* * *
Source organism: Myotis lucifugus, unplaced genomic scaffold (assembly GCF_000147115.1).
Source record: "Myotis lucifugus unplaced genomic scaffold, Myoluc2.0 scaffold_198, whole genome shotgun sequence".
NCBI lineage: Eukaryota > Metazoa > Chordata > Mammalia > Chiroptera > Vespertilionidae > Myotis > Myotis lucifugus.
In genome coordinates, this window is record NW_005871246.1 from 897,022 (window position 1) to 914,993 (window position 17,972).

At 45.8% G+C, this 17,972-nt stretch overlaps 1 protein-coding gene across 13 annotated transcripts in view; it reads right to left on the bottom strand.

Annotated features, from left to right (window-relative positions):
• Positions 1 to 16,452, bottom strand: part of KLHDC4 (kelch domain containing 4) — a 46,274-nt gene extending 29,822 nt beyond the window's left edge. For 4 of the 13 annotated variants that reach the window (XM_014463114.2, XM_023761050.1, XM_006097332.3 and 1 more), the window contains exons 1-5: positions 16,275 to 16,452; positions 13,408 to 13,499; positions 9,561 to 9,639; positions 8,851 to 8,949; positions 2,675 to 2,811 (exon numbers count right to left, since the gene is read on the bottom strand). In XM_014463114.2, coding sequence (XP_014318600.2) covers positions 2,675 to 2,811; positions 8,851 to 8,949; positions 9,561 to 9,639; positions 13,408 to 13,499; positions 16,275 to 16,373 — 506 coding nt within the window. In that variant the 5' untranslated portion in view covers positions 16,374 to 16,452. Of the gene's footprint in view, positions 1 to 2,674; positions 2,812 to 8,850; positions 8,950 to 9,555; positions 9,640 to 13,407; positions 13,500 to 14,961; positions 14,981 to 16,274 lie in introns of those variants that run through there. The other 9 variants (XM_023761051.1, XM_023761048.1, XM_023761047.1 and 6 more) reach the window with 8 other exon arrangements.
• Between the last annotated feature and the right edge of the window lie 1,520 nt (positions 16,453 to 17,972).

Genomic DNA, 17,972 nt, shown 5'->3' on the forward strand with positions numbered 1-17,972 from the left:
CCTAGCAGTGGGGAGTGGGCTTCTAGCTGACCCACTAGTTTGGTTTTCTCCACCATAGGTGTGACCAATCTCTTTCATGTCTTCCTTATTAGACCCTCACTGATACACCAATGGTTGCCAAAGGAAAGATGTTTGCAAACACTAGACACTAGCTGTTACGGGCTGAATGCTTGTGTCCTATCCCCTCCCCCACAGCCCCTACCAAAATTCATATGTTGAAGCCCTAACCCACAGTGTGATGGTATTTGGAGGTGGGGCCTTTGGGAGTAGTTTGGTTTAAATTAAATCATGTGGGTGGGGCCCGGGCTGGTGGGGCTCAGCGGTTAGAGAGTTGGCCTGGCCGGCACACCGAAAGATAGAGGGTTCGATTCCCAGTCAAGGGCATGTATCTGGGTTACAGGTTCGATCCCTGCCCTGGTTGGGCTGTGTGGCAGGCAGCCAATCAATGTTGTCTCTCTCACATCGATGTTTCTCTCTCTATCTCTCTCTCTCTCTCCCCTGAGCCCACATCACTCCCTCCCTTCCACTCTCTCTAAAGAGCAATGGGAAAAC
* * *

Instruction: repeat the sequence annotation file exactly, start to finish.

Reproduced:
Source organism: Myotis lucifugus, unplaced genomic scaffold (assembly GCF_000147115.1).
Source record: "Myotis lucifugus unplaced genomic scaffold, Myoluc2.0 scaffold_198, whole genome shotgun sequence".
NCBI lineage: Eukaryota > Metazoa > Chordata > Mammalia > Chiroptera > Vespertilionidae > Myotis > Myotis lucifugus.
In genome coordinates, this window is record NW_005871246.1 from 897,022 (window position 1) to 914,993 (window position 17,972).

At 45.8% G+C, this 17,972-nt stretch overlaps 1 protein-coding gene across 13 annotated transcripts in view; it reads right to left on the bottom strand.

Annotated features, from left to right (window-relative positions):
• Positions 1 to 16,452, bottom strand: part of KLHDC4 (kelch domain containing 4) — a 46,274-nt gene extending 29,822 nt beyond the window's left edge. For 4 of the 13 annotated variants that reach the window (XM_014463114.2, XM_023761050.1, XM_006097332.3 and 1 more), the window contains exons 1-5: positions 16,275 to 16,452; positions 13,408 to 13,499; positions 9,561 to 9,639; positions 8,851 to 8,949; positions 2,675 to 2,811 (exon numbers count right to left, since the gene is read on the bottom strand). In XM_014463114.2, coding sequence (XP_014318600.2) covers positions 2,675 to 2,811; positions 8,851 to 8,949; positions 9,561 to 9,639; positions 13,408 to 13,499; positions 16,275 to 16,373 — 506 coding nt within the window. In that variant the 5' untranslated portion in view covers positions 16,374 to 16,452. Of the gene's footprint in view, positions 1 to 2,674; positions 2,812 to 8,850; positions 8,950 to 9,555; positions 9,640 to 13,407; positions 13,500 to 14,961; positions 14,981 to 16,274 lie in introns of those variants that run through there. The other 9 variants (XM_023761051.1, XM_023761048.1, XM_023761047.1 and 6 more) reach the window with 8 other exon arrangements.
• Between the last annotated feature and the right edge of the window lie 1,520 nt (positions 16,453 to 17,972).

Genomic DNA, 17,972 nt, shown 5'->3' on the forward strand with positions numbered 1-17,972 from the left:
CCTAGCAGTGGGGAGTGGGCTTCTAGCTGACCCACTAGTTTGGTTTTCTCCACCATAGGTGTGACCAATCTCTTTCATGTCTTCCTTATTAGACCCTCACTGATACACCAATGGTTGCCAAAGGAAAGATGTTTGCAAACACTAGACACTAGCTGTTACGGGCTGAATGCTTGTGTCCTATCCCCTCCCCCACAGCCCCTACCAAAATTCATATGTTGAAGCCCTAACCCACAGTGTGATGGTATTTGGAGGTGGGGCCTTTGGGAGTAGTTTGGTTTAAATTAAATCATGTGGGTGGGGCCCGGGCTGGTGGGGCTCAGCGGTTAGAGAGTTGGCCTGGCCGGCACACCGAAAGATAGAGGGTTCGATTCCCAGTCAAGGGCATGTATCTGGGTTACAGGTTCGATCCCTGCCCTGGTTGGGCTGTGTGGCAGGCAGCCAATCAATGTTGTCTCTCTCACATCGATGTTTCTCTCTCTATCTCTCTCTCTCTCTCCCCTGAGCCCACATCACTCCCTCCCTTCCACTCTCTCTAAAGAGCAATGGGAAAAC